It’s not easy being … a Muppet.
That’s what Kermit said anyway.
I wouldn’t pretend to know myself. Because that’s just insulting to those who are green. Like I don’t want to be all, “Doesn’t it blow to be green? Man, I feel for the green ones. They’re so green and that probably sucks for them.”
Okay, obviously I didn’t get the deeper message. All I heard was wah-wah-wah-green. But even as a kid I knew that Kermit felt melancholy. And I got that he had humility. And it all seemed so really-really-real and not like the bullshit the other kiddie shows fed you.
Am I getting too heavy here? Sorry about that. I thought I’d break from writing on the absurd, fluff topics I normally select and instead write about something more serious, something more from the heart.
For my family’s Saturday Movie Night this weekend, we watched The Muppets.
As a kid I used to watch The Muppet Show. In syndication. Nightly. Right before reruns of Three’s Company. And I still sometimes watch it. I have the first three seasons on DVD.
Don’t laugh. Don’t patronize me. Don’t even go there. You think it was childish? You think it was cute? You have no idea. This wasn’t after-kindergarten Sesame Street — this was prime time. Its fresh musical numbers rivaled Saturday Night Live. But in the classic ’70s variety show format. I’m talking cutting-edge! And I haven’t even yet mentioned the crop of hot guest stars. Like Deborah Harry, Julie Andrews, Joan Baez, Kenny Rogers, Johnny Cash, Lou Rawls, Liberace, George Burns, Carol Burnett, Harry Belafonte, Steve Martin, Alice Cooper, Gilda Radner, Bob Hope. Exhale. To name a few.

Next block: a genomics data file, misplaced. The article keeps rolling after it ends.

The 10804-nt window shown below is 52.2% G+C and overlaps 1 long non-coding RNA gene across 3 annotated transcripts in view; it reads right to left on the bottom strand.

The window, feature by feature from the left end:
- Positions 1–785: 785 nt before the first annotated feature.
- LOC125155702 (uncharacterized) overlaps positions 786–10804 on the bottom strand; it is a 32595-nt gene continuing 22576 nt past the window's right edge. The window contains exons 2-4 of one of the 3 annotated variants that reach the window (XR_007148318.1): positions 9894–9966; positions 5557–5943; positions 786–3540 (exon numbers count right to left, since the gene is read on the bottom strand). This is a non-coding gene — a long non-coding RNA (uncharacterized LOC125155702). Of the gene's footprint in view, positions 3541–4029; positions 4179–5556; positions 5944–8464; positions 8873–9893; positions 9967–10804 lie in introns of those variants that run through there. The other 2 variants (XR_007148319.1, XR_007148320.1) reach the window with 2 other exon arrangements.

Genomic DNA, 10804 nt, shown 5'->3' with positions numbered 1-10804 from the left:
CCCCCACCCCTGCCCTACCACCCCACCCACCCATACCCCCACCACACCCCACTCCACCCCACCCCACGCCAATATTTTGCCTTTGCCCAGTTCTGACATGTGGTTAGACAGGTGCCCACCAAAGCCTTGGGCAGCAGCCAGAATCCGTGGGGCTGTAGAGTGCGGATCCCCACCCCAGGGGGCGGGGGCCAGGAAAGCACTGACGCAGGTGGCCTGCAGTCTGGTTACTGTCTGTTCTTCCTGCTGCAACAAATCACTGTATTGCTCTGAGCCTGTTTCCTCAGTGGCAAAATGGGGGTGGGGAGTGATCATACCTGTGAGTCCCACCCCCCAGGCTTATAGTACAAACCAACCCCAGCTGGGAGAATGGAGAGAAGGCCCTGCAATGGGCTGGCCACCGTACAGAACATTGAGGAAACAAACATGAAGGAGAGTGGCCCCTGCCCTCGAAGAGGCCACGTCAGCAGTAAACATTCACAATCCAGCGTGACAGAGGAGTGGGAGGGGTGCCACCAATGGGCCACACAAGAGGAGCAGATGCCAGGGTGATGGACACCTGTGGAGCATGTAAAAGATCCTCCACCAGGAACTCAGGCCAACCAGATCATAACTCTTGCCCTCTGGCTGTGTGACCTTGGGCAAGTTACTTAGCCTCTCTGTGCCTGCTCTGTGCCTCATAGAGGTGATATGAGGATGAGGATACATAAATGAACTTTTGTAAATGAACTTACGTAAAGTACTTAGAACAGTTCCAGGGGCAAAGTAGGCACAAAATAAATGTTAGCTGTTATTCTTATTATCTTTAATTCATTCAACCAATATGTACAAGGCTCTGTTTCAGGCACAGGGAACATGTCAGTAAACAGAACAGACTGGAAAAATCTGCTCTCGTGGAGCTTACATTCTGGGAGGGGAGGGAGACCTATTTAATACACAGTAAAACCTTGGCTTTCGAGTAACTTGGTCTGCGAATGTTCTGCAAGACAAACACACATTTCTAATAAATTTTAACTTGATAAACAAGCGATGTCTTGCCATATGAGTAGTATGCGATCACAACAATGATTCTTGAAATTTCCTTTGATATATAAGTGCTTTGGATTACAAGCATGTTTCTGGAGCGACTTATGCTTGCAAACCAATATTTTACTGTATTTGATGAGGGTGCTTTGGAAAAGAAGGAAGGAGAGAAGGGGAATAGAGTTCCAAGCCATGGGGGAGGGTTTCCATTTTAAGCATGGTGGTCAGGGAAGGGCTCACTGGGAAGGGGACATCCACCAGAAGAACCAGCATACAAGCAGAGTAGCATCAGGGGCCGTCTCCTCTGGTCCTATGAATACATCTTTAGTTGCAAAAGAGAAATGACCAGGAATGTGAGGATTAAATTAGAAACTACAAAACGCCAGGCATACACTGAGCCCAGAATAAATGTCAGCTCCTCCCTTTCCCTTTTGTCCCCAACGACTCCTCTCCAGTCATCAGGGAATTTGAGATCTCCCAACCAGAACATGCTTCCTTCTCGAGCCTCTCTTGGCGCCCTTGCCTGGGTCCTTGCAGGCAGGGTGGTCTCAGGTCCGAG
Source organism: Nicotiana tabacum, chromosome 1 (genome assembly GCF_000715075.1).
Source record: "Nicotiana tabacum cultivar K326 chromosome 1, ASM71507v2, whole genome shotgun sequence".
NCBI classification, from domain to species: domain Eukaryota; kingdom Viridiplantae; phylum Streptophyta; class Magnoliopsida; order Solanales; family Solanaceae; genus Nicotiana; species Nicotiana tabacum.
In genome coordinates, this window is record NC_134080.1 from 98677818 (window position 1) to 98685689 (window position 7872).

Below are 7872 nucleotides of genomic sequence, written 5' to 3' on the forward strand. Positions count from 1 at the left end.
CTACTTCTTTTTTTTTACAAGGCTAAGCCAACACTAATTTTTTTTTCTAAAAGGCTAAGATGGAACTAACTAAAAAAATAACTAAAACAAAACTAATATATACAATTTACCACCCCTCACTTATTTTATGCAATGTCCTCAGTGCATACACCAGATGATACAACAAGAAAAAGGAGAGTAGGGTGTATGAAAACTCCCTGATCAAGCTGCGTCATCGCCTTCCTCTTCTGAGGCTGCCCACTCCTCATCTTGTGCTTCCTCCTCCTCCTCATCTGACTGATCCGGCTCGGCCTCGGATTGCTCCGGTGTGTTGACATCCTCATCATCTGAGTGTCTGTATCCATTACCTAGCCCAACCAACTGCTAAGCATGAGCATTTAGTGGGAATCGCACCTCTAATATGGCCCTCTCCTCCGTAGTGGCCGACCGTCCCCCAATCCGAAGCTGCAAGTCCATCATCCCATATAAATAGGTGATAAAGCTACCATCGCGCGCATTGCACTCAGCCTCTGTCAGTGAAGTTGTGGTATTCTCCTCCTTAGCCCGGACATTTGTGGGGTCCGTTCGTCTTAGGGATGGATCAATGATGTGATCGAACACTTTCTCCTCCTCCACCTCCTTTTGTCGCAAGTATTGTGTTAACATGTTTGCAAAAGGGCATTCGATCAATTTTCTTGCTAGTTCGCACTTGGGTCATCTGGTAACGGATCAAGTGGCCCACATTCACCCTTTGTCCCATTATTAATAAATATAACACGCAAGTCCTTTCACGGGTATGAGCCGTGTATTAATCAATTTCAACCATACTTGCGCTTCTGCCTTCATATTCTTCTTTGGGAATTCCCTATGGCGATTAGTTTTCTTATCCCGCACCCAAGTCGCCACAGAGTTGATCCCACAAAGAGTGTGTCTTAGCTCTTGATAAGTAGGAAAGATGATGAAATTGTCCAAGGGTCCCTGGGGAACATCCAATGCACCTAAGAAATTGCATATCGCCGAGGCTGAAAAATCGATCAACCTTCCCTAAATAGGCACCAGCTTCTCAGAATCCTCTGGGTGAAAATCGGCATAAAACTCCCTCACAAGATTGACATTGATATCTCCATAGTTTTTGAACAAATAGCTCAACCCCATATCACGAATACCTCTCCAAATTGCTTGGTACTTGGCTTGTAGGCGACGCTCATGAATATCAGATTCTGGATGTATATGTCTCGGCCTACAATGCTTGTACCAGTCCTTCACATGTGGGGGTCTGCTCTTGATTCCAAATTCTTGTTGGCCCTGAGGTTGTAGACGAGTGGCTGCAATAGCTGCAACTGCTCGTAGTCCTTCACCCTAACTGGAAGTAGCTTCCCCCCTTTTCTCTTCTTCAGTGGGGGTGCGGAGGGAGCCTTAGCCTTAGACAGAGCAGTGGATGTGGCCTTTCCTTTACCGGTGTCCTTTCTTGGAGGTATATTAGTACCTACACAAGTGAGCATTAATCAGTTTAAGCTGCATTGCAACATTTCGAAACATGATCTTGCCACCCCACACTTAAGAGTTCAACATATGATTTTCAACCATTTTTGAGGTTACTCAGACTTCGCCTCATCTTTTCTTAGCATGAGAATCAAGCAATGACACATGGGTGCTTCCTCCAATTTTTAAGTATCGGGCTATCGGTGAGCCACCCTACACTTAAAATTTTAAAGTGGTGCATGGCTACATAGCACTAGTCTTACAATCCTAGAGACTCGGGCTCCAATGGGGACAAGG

Oh, and this freakshow right here whose chest hair gave me nightmares and probably slowed my rate of puberty by at least three years.
I actually thought Elton John was a Muppet. He looked like Dr. Teeth. That goes double for John Denver. I thought he was a Muppet too. These people never existed to me until their guest appearances on The Muppet Show. I figured the Muppets were the famous ones. These two goofballs just got the lucky break of appearing on their show.
For me back then it was all about Piggy. It was the late ’70s and Miss Piggy was the mascot for the Women’s Movement. Are you kidding me? She’d didn’t take crap from anyone, much less a hapless frog. The woman was a powerhouse. Albeit a sow. I had her picture on t-shirts and lunchboxes and stickers. I even had her lesser-known aerobics workout record. I recall on the album cover she had on a pair of the tiniest striped legwarmers I’ve ever seen to this day.
What I liked about the new and improved Muppet movie is that it springboards from a simple plot line. Yes, just back to basics for the ol’ Muppets. None of those ridiculous story bits. They didn’t go to Space. They didn’t Take Manhattan. They didn’t solve a Great Caper.
Okay, I’m not stupid. I was well aware that most of the movie was being purposely played right to my middle-aged, nostalgia-loving heart. The script practically hard-elbowed aside the young children watching to get at the Gen X parents in tow. I’m talking plenty of references to ’80s pop culture. New Coke and Tab, Dirty Dancing, Benson, Nirvana, the robot waiters of my 1981 Sears Wish Book wishes. Okay, it was borderline pandering.
But then when the Muppet gang gave a smashing rendition of their classic Rainbow Connection? The same song that my 1st grade music class performed in our cafetheaterasium? I forgave the pandering. My eyes were misty. Okay, misty is an understatement. I cried.
No, that’s the truth. I cried. I cried for 1979-Angie and I cried for 1979-Jim Henson.
I like to think Jim Henson might’ve been watching overhead somewhere. I think he would’ve been smiling. I think he would’ve rolled his eyes and then punched himself in the face at the sound of Kermit’s new voice. But I think he would’ve been smiling at the effort.
Am I crazy? Am I a Muppet? Maybe. If so, might this be me?
Here’s the Oscar-winning Best Original Song from The Muppets movie which begs the question.